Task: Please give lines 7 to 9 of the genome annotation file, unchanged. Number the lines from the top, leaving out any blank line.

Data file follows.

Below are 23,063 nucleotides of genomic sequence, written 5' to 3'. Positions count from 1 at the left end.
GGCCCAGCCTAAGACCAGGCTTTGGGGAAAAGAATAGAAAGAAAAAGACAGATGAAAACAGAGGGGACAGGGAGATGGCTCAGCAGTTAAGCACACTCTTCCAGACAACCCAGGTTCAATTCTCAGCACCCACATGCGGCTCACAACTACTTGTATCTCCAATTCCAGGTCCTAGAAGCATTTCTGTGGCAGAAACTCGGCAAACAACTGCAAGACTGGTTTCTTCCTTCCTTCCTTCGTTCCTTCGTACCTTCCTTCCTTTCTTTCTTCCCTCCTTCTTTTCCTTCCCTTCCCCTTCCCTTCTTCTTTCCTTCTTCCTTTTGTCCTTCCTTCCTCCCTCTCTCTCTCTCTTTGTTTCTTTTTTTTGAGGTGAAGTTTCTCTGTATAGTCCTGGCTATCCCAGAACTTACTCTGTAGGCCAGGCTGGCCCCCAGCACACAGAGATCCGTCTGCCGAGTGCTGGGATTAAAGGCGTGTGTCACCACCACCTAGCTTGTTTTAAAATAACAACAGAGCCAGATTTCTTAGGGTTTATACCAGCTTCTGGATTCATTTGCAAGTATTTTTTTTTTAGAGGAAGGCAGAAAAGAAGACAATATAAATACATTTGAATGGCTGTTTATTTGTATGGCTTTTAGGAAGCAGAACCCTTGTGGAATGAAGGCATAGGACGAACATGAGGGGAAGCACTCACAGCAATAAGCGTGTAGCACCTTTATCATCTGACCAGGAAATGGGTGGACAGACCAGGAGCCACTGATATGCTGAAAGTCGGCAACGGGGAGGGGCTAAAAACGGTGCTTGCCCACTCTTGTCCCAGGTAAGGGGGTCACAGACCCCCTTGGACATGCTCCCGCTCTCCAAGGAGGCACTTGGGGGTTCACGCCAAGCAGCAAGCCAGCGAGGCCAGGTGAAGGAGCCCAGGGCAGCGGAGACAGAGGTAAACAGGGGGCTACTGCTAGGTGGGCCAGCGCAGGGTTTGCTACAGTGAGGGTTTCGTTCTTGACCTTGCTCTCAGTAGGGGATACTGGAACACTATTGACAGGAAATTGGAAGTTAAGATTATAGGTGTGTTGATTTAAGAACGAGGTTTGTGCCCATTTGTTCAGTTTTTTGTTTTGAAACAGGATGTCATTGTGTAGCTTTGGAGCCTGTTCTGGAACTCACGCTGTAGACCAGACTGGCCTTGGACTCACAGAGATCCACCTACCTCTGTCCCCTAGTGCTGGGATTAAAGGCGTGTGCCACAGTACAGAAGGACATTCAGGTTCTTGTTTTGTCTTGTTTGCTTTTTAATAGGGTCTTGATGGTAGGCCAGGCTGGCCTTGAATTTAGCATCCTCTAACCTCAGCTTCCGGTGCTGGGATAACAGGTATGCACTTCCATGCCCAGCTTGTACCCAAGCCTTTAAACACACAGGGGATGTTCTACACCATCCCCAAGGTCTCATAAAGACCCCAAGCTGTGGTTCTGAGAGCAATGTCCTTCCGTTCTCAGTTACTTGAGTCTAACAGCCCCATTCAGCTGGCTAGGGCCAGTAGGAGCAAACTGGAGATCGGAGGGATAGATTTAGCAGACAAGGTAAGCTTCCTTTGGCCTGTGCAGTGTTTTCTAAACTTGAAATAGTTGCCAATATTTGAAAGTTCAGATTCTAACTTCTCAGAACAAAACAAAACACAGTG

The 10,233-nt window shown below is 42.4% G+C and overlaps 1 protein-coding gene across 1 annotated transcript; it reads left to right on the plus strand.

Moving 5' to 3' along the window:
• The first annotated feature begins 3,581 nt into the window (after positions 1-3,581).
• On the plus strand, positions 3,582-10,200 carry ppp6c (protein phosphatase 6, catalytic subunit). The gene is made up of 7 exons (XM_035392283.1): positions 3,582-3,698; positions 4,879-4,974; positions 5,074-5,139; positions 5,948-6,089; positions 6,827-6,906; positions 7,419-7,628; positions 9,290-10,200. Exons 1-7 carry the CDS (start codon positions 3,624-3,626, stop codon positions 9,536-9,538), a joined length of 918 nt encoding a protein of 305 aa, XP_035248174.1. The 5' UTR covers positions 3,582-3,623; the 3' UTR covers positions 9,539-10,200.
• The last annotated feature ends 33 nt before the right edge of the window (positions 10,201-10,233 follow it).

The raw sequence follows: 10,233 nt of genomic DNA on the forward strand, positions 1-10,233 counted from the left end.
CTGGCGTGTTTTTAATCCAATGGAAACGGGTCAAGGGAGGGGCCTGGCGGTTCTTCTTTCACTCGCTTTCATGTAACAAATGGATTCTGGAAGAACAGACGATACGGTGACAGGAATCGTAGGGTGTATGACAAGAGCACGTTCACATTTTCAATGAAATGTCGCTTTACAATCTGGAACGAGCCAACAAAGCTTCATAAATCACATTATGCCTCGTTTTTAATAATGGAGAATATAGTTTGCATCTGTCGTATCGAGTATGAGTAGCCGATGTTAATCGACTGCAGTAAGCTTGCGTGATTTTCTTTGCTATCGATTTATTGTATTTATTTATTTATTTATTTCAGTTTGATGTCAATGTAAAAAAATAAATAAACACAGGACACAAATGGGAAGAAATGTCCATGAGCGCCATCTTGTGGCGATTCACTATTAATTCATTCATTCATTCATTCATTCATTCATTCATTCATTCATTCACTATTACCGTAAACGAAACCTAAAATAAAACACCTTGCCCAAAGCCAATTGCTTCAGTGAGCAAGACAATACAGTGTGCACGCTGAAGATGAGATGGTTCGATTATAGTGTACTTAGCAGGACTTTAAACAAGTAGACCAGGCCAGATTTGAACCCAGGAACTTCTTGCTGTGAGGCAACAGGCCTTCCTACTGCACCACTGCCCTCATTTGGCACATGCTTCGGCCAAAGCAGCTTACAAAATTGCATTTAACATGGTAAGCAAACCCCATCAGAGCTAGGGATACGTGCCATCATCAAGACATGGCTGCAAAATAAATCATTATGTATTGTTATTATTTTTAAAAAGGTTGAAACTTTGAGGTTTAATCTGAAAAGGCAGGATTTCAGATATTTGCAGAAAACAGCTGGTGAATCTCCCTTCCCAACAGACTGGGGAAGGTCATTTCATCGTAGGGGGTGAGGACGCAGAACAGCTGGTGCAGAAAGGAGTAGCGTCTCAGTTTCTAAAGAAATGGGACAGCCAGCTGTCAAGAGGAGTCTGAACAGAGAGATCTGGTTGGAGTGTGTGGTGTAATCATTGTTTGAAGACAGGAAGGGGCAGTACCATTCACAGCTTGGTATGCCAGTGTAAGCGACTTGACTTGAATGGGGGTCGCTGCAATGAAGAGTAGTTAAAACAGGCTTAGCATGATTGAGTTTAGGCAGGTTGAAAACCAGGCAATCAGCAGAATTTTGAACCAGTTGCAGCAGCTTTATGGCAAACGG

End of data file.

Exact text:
• The last annotated feature ends 33 nt before the right edge of the window (positions 10,201-10,233 follow it).

The raw sequence follows: 10,233 nt of genomic DNA on the forward strand, positions 1-10,233 counted from the left end.
CTGGCGTGTTTTTAATCCAATGGAAACGGGTCAAGGGAGGGGCCTGGCGGTTCTTCTTTCACTCGCTTTCATGTAACAAATGGATTCTGGAAGAACAGACGATACGGTGACAGGAATCGTAGGGTGTATGACAAGAGCACGTTCACATTTTCAATGAAATGTCGCTTTACAATCTGGAACGAGCCAACAAAGCTTCATAAATCACATTATGCCTCGTTTTTAATAATGGAGAATATAGTTTGCATCTGTCGTATCGAGTATGAGTAGCCGATGTTAATCGACTGCAGTAAGCTTGCGTGATTTTCTTTGCTATCGATTTATTGTATTTATTTATTTATTTATTTCAGTTTGATGTCAATGTAAAAAAATAAATAAACACAGGACACAAATGGGAAGAAATGTCCATGAGCGCCATCTTGTGGCGATTCACTATTAATTCATTCATTCATTCATTCATTCATTCATTCATTCATTCATTCACTATTACCGTAAACGAAACCTAAAATAAAACACCTTGCCCAAAGCCAATTGCTTCAGTGAGCAAGACAATACAGTGTGCACGCTGAAGATGAGATGGTTCGATTATAGTGTACTTAGCAGGACTTTAAACAAGTAGACCAGGCCAGATTTGAACCCAGGAACTTCTTGCTGTGAGGCAACAGGCCTTCCTACTGCACCACTGCCCTCATTTGGCACATGCTTCGGCCAAAGCAGCTTACAAAATTGCATTTAACATGGTAAGCAAACCCCATCAGAGCTAGGGATACGTGCCATCATCAAGACATGGCTGCAAAATAAATCATTATGTATTGTTATTATTTTTAAAAAGGTTGAAACTTTGAGGTTTAATCTGAAAAGGCAGGATTTCAGATATTTGCAGAAAACAGCTGGTGAATCTCCCTTCCCAACAGACTGGGGAAGGTCATTTCATCGTAGGGGGTGAGGACGCAGAACAGCTGGTGCAGAAAGGAGTAGCGTCTCAGTTTCTAAAGAAATGGGACAGCCAGCTGTCAAGAGGAGTCTGAACAGAGAGATCTGGTTGGAGTGTGTGGTGTAATCATTGTTTGAAGACAGGAAGGGGCAGTACCATTCACAGCTTGGTATGCCAGTGTAAGCGACTTGACTTGAATGGGGGTCGCTGCAATGAAGAGTAGTTAAAACAGGCTTAGCATGATTGAGTTTAGGCAGGTTGAAAACCAGGCAATCAGCAGAATTTTGAACCAGTTGCAGCAGCTTTATGGCAAACGG